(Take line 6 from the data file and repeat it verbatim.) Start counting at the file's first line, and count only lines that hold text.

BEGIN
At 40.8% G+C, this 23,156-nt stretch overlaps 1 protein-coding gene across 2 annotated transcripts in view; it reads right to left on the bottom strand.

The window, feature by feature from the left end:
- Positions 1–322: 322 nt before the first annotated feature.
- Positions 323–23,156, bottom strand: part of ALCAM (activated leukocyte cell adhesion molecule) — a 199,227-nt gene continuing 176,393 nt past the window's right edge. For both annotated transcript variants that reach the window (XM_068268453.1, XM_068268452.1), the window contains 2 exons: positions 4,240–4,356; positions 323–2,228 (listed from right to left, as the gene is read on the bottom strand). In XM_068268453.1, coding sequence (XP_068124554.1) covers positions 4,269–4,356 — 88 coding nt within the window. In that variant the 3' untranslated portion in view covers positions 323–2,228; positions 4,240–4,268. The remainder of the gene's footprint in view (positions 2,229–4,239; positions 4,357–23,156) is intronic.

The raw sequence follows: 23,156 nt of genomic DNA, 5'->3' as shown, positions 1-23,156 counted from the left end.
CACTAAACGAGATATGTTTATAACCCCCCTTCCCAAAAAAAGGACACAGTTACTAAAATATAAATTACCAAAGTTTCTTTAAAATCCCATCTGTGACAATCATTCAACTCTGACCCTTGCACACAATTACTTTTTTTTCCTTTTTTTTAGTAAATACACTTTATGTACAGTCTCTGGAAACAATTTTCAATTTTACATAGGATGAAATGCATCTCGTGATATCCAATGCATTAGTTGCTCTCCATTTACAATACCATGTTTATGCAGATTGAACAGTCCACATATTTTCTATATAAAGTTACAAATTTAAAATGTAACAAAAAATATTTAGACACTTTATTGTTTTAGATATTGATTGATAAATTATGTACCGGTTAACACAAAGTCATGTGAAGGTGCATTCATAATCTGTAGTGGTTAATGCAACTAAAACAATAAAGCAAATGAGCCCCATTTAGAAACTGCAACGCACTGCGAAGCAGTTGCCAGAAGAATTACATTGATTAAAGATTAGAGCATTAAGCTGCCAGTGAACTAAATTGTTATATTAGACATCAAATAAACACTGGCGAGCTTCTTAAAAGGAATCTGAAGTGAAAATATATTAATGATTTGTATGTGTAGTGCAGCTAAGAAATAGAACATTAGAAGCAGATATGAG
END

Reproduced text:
CACTAAACGAGATATGTTTATAACCCCCCTTCCCAAAAAAAGGACACAGTTACTAAAATATAAATTACCAAAGTTTCTTTAAAATCCCATCTGTGACAATCATTCAACTCTGACCCTTGCACACAATTACTTTTTTTTCCTTTTTTTTAGTAAATACACTTTATGTACAGTCTCTGGAAACAATTTTCAATTTTACATAGGATGAAATGCATCTCGTGATATCCAATGCATTAGTTGCTCTCCATTTACAATACCATGTTTATGCAGATTGAACAGTCCACATATTTTCTATATAAAGTTACAAATTTAAAATGTAACAAAAAATATTTAGACACTTTATTGTTTTAGATATTGATTGATAAATTATGTACCGGTTAACACAAAGTCATGTGAAGGTGCATTCATAATCTGTAGTGGTTAATGCAACTAAAACAATAAAGCAAATGAGCCCCATTTAGAAACTGCAACGCACTGCGAAGCAGTTGCCAGAAGAATTACATTGATTAAAGATTAGAGCATTAAGCTGCCAGTGAACTAAATTGTTATATTAGACATCAAATAAACACTGGCGAGCTTCTTAAAAGGAATCTGAAGTGAAAATATATTAATGATTTGTATGTGTAGTGCAGCTAAGAAATAGAACATTAGAAGCAGATATGAG